Archive for August 20th, 2018

A phrase that means nothing isn’t a useful term for serious adults; it’s a fad for the immature and silly.  –  “Meaningless

Imagine if you will how a master mechanic might react if he saw you using a wrench to pound in nails, or stepping on the handle of a large screwdriver you were using as a pry bar.  If he were of an unusually calm disposition he might just watch you for a while, shaking his head, before making some comment like, “That might go faster if you used the right tool,” or “Would you like me to show you how to do that?”  And if he were both patient and wise he might let you injure yourself first before commenting, so that you’d be more likely to listen.  But if he were as high-strung as I am, he might quickly lose patience with you, push you out of the way and do the job properly (possibly after striking you repeatedly about the head and neck with the abused tool).  As I wrote in “Nasty Words”,

As a writer, words are my tools, and I cherish them and baby them the way a good mechanic cares for the tools of his trade.  And just as a good mechanic always uses the right tool for the job rather than trying to make do with whatever happens to be nearby, so I insist on using the right word…and just as some mechanics are annoyed by seeing others misuse or abuse their tools, so am I annoyed by the misuse or abuse of words…

That column was about the rampant misuse of the word “vagina” to mean not only any part of a woman’s sexual anatomy, but also as a vulgar substitute for non-anatomical uses of the slang word “pussy”.  I’ve also written about my distaste for the improperly-constructed and imprecisely-used term “homophobia” (which actually means “fear of sameness or monotony”; an attack or word has no feelings and therefore cannot be “phobic” of anything); my rejection of those who want to ban things hiding behind the prefix “pro-“; the powerful annoyance I have for the word “privilege” as it is commonly used today; my deep revulsion for the word “deserve” (“the visible part of an iceberg of moral odiousness floating unseen below the social waterline”); my intolerance for “fair” (both word and concept); and the complete meaninglessness of the faddish shibboleth “human trafficking”.  As you’ve probably guessed, today I’m going to unload both barrels on another such term, the meaningless tech buzzword “disrupt”.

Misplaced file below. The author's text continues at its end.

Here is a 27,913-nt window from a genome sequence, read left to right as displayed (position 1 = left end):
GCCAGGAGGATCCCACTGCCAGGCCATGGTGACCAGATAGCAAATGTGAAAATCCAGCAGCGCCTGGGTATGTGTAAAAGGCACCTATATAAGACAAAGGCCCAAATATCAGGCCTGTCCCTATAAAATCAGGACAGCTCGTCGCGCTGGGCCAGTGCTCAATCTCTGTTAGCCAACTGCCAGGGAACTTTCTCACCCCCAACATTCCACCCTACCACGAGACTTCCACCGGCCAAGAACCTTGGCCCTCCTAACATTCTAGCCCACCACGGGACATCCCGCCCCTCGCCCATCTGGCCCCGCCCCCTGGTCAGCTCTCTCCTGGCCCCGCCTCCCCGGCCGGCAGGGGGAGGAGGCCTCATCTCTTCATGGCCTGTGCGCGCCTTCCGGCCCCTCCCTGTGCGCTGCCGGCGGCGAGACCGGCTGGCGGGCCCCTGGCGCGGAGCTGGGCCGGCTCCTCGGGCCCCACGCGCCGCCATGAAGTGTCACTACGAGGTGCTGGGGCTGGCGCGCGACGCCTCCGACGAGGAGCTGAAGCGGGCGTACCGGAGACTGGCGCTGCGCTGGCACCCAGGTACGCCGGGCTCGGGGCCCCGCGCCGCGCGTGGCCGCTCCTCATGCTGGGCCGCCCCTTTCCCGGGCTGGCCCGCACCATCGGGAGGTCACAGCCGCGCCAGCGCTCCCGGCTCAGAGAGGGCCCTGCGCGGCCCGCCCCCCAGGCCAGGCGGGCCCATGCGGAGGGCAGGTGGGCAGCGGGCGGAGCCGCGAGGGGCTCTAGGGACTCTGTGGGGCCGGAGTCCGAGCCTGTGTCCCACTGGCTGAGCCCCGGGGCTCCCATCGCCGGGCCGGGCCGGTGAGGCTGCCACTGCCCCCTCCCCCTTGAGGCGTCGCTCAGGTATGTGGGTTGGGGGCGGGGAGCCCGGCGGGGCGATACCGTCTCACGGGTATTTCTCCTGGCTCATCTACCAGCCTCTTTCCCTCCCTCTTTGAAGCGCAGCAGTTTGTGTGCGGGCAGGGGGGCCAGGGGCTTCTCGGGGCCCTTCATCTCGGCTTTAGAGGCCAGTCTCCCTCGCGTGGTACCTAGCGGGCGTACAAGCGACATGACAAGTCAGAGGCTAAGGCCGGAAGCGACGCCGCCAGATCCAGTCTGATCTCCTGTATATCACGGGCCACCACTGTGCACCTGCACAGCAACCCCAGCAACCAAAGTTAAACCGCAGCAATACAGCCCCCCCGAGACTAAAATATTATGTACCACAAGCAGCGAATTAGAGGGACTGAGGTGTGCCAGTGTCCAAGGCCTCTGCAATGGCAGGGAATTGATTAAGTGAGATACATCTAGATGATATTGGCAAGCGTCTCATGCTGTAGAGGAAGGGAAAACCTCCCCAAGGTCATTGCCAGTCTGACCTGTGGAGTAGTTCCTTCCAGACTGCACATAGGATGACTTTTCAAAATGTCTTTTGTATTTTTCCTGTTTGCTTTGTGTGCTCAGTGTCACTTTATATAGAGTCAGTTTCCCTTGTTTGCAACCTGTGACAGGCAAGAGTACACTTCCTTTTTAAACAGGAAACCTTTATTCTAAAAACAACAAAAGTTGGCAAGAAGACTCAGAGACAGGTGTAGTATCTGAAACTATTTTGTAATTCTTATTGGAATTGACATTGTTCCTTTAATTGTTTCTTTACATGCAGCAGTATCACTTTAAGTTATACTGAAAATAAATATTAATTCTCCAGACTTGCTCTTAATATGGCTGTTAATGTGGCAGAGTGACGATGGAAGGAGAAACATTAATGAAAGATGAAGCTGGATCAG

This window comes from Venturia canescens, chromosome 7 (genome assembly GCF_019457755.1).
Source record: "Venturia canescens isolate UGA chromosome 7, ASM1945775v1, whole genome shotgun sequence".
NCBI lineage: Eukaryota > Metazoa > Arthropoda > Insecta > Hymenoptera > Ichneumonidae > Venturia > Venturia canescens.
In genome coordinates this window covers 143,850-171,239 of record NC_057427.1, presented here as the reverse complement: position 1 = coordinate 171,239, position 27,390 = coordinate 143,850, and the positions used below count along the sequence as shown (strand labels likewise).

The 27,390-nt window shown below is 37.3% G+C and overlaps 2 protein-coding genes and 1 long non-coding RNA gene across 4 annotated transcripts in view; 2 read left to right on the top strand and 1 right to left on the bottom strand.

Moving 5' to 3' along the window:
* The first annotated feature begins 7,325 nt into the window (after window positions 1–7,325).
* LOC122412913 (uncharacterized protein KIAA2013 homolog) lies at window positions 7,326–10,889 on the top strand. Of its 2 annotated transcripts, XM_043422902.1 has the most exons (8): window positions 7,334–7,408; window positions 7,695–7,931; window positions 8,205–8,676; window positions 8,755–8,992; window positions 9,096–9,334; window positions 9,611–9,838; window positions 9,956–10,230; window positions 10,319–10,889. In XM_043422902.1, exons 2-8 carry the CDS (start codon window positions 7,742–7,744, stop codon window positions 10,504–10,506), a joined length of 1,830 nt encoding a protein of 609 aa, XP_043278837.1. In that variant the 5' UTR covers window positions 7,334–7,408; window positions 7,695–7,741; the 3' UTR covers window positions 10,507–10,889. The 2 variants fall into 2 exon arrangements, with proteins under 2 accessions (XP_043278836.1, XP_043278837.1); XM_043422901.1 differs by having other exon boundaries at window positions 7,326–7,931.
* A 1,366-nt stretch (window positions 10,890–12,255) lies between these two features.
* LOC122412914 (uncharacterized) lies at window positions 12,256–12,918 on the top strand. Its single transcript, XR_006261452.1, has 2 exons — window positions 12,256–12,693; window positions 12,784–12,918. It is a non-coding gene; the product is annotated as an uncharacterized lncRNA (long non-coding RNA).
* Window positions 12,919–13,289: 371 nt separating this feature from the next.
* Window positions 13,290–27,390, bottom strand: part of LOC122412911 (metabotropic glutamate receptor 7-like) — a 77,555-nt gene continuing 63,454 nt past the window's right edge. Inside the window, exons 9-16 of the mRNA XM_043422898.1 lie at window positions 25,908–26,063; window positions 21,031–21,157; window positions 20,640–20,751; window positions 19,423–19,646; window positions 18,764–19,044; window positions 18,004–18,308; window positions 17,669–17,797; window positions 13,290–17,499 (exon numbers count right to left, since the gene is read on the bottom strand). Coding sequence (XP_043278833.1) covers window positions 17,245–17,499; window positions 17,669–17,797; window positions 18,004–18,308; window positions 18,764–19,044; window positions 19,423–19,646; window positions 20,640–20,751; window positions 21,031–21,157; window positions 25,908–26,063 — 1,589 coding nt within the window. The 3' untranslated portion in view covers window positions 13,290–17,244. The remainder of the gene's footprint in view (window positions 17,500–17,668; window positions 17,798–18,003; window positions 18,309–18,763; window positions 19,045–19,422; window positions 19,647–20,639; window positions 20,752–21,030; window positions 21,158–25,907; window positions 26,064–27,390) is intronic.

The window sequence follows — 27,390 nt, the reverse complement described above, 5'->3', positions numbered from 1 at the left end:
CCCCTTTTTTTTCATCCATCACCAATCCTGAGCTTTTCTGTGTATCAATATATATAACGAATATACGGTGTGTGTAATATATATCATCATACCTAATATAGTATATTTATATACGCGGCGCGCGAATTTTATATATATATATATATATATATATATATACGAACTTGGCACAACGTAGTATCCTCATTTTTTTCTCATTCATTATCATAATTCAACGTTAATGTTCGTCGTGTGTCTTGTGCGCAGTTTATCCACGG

First, let’s start with the actual definition of the word: to interrupt the normal progress of something by causing a disturbance or problem; or, to destroy something’s structure (as in “cellular disruption”).  If you consult a bunch of dictionaries you’ll discover that there is no positive usage of this word; it always refers to a destructive process.  Of course, that could be desirable if the thing one wants to disrupt is itself destructive or evil, such as a police operation or the schemes of a politician.  And yet somehow tech-worshipers of the sort who believe in “The Singularity” seem to have assigned a positive meaning to it, and believe that people will react positively when told that the techie wants to “disrupt their industry” (even though even Urban Dictionary admits that the term is a mere buzzword with no specific definition).  I recently blasted a reader who sent me an email hawking some website which claimed it was dedicated to “disrupting the oldest profession”, and while I realized later that he was merely forwarding the email rather than writing it, I have to marvel at the deep cluelessness of a marketing department in the modern US which fails to comprehend that no sex worker is going to react well to someone claiming they want to “disrupt” our profession at a time when the government and countless prohibitionist NGOs are working very hard at doing exactly that by censorship, persecution, surveillance, entrapment schemes, raids and other such tactics.  Attention, tech idiots: I know y’all don’t live in the real world, but sex workers are sick and tired of violent thugs and evil control freaks trying to disrupt our profession (and almost that sick and tired of clueless amateurs trying to “disrupt” it in the app-developer sense).  Here’s some free marketing advice:  When trying to market your product to adults, it’s probably best to avoid adolescent slang, and when marketing to people outside your little circle-jerk it’s probably best to avoid jargon that’s going to sound negative to normal people.  Words mean things, and you’ll avoid offending potential clients if you remember that.

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